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Hiragana And Katakana Flash Cards !!LINK!!

Before we get started with how to learn hiragana and katakana effectively, you need to understand exactly what the hiragana and katakana alphabets are. The Japanese written language was originally borrowed from Chinese.

Hiragana and Katakana Flash Cards


Learning hiragana and katakana early in your Japanese studies is essential. It guarantees you a good foothold on the Japanese language ladder, and if kanji prove too overwhelming, learning hiragana and katakana will serve you well for a long time.

This is, hands down, the quickest and most effective way to learn hiragana and katakana clearly and confidently. Hai! is a small company started by a couple who have studied Japanese together and are now based in Tokyo.

As experienced learners, they have approached the design of these mnemonic flashcards with consideration and artistry. The artist Charlotte also does wonderful prints which you can check out on her website.

Using this mnemonic flash card method to learn hiragana and katakana, you can master one of these two alphabets in a single afternoon. Then, continue to check back, practice writing them, cover up the cards and sound out the characters, until you are confident.

Learning plus decorating your home can go hand in hand. These stunning A3 riso prints from Geri Draws Japan mean you can practice as you walk past or from bed. These are a perfect support for anyone already learning hiragana and katakana or if you simply want something beautiful to look at.

While the game is designed to teach players both hiragana and katakana, it is also just a fun puzzle game in its own right, combining some truly stellar chiptune melodies with gorgeous pixel art backgrounds that paint a picture of life in Japan.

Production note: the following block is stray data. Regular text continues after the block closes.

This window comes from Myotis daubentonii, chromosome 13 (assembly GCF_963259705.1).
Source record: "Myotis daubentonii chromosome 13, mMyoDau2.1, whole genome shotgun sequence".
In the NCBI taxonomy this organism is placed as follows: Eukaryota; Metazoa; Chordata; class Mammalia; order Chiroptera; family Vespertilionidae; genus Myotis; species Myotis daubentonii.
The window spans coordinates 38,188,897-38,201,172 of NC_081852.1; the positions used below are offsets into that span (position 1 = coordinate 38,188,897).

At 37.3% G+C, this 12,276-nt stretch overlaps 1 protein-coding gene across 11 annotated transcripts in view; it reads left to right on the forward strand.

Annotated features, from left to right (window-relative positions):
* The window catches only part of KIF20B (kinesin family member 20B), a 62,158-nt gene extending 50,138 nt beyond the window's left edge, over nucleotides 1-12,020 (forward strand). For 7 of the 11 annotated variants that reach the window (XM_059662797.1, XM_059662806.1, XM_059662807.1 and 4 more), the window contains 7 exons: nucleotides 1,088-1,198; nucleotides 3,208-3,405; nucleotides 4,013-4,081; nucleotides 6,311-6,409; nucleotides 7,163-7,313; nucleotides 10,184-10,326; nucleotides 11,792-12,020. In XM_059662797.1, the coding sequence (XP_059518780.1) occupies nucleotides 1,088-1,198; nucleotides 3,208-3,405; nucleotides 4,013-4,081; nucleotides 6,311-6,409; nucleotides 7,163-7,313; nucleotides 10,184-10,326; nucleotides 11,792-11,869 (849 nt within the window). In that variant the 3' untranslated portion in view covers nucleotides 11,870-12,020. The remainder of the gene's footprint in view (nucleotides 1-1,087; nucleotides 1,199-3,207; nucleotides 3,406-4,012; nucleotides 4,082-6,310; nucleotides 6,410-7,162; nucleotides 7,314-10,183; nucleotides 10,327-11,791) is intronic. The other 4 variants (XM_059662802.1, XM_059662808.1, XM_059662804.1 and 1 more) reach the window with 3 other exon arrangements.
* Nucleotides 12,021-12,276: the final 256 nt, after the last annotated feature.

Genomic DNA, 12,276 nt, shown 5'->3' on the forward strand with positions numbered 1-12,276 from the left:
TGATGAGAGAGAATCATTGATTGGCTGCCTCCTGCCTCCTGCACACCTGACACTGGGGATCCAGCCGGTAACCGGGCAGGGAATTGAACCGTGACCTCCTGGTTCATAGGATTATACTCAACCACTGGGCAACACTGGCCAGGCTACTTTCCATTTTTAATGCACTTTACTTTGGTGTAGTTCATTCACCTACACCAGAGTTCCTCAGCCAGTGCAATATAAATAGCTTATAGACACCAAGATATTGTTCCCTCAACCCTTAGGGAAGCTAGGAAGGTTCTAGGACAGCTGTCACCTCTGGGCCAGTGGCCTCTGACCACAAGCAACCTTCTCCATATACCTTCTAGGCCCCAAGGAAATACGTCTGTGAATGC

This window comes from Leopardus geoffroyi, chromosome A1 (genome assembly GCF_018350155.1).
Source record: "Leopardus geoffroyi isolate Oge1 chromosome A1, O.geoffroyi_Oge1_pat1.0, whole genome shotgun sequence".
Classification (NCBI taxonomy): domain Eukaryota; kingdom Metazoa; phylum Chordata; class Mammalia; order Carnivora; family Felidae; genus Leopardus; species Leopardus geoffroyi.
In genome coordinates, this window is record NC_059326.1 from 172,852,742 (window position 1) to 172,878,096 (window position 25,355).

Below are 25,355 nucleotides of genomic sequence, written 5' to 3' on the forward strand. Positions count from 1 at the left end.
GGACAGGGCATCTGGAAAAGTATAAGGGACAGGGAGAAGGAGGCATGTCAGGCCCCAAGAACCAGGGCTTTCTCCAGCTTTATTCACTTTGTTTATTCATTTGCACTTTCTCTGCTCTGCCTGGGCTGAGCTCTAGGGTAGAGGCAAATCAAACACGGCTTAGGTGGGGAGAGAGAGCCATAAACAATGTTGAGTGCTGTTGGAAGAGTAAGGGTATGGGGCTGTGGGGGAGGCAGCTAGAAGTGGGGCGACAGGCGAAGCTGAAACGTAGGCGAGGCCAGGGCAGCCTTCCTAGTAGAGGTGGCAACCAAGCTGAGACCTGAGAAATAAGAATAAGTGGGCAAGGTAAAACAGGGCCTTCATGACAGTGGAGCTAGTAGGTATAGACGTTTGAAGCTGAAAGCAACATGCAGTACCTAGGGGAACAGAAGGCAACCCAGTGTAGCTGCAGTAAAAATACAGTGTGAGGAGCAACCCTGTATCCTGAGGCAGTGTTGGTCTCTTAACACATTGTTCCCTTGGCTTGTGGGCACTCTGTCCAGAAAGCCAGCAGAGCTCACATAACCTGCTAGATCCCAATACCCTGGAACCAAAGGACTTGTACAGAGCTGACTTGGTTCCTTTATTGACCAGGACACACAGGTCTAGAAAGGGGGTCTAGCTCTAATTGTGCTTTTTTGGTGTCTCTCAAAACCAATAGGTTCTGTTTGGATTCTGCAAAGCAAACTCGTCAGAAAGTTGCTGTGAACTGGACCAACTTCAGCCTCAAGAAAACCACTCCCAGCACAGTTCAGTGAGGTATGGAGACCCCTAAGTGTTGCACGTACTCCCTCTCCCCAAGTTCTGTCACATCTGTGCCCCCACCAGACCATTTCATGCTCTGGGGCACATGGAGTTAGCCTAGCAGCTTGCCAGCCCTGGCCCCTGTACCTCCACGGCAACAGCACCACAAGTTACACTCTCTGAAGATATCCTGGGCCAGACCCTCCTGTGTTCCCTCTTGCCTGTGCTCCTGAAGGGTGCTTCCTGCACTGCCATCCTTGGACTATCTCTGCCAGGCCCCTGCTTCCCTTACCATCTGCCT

If you prefer to take charge of your own studies, you can use Anki to make your own flashcards by installing a Japanese keyboard on your phone and using it to stamp a single hiragana character on one side of a digital flashcard.

The beauty of making your own mnemonics is that you are in full control of your own studies. So, simply look at each hiragana and katakana character and decide what they look look to you, then draw it out on paper or a flash card; whatever helps you memorise the sound of that character.

WaniKani primarily focuses on teaching kanji and vocabulary. The flashcards are constructed based on kanji radicals, breaking every character down into its individual parts and teaching them with easy-to-remember mnemonics starring fun characters like the crabigator and friendly, often silly explanations.

Most digital flashcards feature only the vocabulary word and their English translation (or audio pronunciation at best), but FluentU allows you to generate mixed-media Japanese flashcards. You can type in any Japanese word and FluentU will create the flashcard for you.

When studying flashcards in the app, you can input your answer via text or speech recognition, which is great for getting in that speaking practice. Upon finishing your deck of new terms, the app suggests additional words that you may want to learn.

SpeakEasy provides phrase sets in multiple languages, including Japanese, and has flashcards you can use for studying and to quiz yourself. The app is free to try, but in-app purchases are available.

The kanji flashcards come in three sets based on complexity. Each kanji flashcard depicts the stroke order of each individual kanji, as well as some words that include the kanji. The sets even show some kanji that look alike, so that you can practice avoiding mixing them up with each other.

iKana touch (Aitas student's comment) It costs $3.99, but for the price, offers a lot of useful features. It provides a flash-card feature that can quiz you on hiragana, katakana, and other character sets. You can build custom flash card sets (where you select specific characters to add for testing.) It also keeps track of your incorrect answers, so you can practice just those ones. 041b061a72


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